1982 Volume 21 Issue 2 Pages 101-108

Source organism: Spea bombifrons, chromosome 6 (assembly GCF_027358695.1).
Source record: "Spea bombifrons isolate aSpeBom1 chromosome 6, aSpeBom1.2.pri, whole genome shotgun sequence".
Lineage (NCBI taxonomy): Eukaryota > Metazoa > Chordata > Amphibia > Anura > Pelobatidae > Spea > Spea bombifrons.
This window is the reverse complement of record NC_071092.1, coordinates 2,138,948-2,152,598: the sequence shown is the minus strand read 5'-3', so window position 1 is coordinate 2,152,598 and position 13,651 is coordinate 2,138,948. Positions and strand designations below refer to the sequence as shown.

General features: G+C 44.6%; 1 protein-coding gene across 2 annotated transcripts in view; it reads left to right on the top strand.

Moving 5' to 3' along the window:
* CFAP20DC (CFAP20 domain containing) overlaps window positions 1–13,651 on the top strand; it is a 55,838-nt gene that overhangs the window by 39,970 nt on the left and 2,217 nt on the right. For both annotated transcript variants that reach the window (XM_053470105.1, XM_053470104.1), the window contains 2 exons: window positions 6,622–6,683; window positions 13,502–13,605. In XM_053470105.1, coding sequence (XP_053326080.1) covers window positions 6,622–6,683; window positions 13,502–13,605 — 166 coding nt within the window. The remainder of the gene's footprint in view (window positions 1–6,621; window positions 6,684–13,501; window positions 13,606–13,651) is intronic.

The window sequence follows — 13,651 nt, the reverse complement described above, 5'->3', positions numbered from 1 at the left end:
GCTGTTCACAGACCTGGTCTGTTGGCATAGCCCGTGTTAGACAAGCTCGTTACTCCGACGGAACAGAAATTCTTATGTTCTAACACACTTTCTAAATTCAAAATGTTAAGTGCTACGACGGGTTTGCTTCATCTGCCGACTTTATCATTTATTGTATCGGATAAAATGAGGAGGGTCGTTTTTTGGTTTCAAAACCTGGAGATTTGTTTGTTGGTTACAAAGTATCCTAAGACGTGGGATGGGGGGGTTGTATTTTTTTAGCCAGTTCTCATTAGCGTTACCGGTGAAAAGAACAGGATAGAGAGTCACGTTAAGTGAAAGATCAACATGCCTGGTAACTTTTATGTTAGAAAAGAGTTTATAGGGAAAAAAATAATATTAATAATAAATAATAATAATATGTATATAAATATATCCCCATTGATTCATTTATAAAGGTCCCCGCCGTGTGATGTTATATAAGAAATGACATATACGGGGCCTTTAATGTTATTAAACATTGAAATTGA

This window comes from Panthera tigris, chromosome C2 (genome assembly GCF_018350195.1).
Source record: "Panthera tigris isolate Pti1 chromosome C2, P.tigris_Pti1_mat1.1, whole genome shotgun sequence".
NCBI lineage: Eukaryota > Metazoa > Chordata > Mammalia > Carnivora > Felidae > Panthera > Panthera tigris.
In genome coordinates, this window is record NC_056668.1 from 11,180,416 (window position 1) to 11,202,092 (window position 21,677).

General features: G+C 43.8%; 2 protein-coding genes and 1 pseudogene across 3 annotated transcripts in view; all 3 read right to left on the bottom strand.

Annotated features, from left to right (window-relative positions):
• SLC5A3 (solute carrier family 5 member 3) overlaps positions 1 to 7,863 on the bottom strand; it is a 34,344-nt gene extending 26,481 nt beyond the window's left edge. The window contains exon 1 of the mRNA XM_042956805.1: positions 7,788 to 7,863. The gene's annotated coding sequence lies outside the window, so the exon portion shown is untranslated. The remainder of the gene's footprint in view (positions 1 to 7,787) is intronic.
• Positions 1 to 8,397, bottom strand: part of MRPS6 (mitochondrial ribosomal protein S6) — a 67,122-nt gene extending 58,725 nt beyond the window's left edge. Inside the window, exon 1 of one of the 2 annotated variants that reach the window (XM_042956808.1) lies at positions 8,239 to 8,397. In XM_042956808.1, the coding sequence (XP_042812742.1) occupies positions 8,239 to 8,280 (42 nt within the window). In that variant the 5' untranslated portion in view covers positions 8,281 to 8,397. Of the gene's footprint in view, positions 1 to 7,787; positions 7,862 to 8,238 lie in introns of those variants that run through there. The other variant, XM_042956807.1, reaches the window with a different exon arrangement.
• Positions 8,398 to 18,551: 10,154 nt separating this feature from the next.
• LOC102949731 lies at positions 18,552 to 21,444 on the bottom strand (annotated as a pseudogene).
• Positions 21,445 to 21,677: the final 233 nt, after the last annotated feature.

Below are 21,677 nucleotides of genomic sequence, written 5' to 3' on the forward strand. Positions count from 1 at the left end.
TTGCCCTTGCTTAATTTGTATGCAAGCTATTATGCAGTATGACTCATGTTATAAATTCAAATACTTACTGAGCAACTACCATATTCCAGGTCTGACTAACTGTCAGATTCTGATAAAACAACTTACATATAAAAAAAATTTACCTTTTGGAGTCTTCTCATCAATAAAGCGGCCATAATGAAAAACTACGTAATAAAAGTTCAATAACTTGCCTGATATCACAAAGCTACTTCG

Rolling Mouse Nagoya (RMN), weaver and reeler mice were examined for the clinical effectiveness of drugs (thyrotropin releasing hormone (TRH), reserpine, L-dopa) that are reported to facilitate or alter the metabolic system of noradrenaline (NA). Behavioral changes and ataxic gait were recorded by 16mm cinefilms and EMG of the thigh extensor muscles. In addition, latencies in the reflex discharge of the muscle by tilting load were measured before and after the intraperiotoneal injection of each drug and compared to those of normal littermates. TRH injection increased spontaneous behavioral activity in RMN and weaver, and shortened the latency of the reflex discharge by tilting load in RMN. Reserpine injection did not increase behavioral activity, but was accompanied by a slight shortening of latencies in the reflex discharge by tilting load only in RMN. L-dopa did not affect behavioral and EMG activities of these cerebellar mutant mice. No remarkable deficit has yet been in any selective intracortical neurons in RMN and no other characteristic abnormality in central and peripheral nervous, skeleton and muscular systems. It was, therefore, suspected that there was a possibility of metabolic disorders of NA in the cerebellum not only in RMN, but also in patients with certain spinocerebellar degenerations.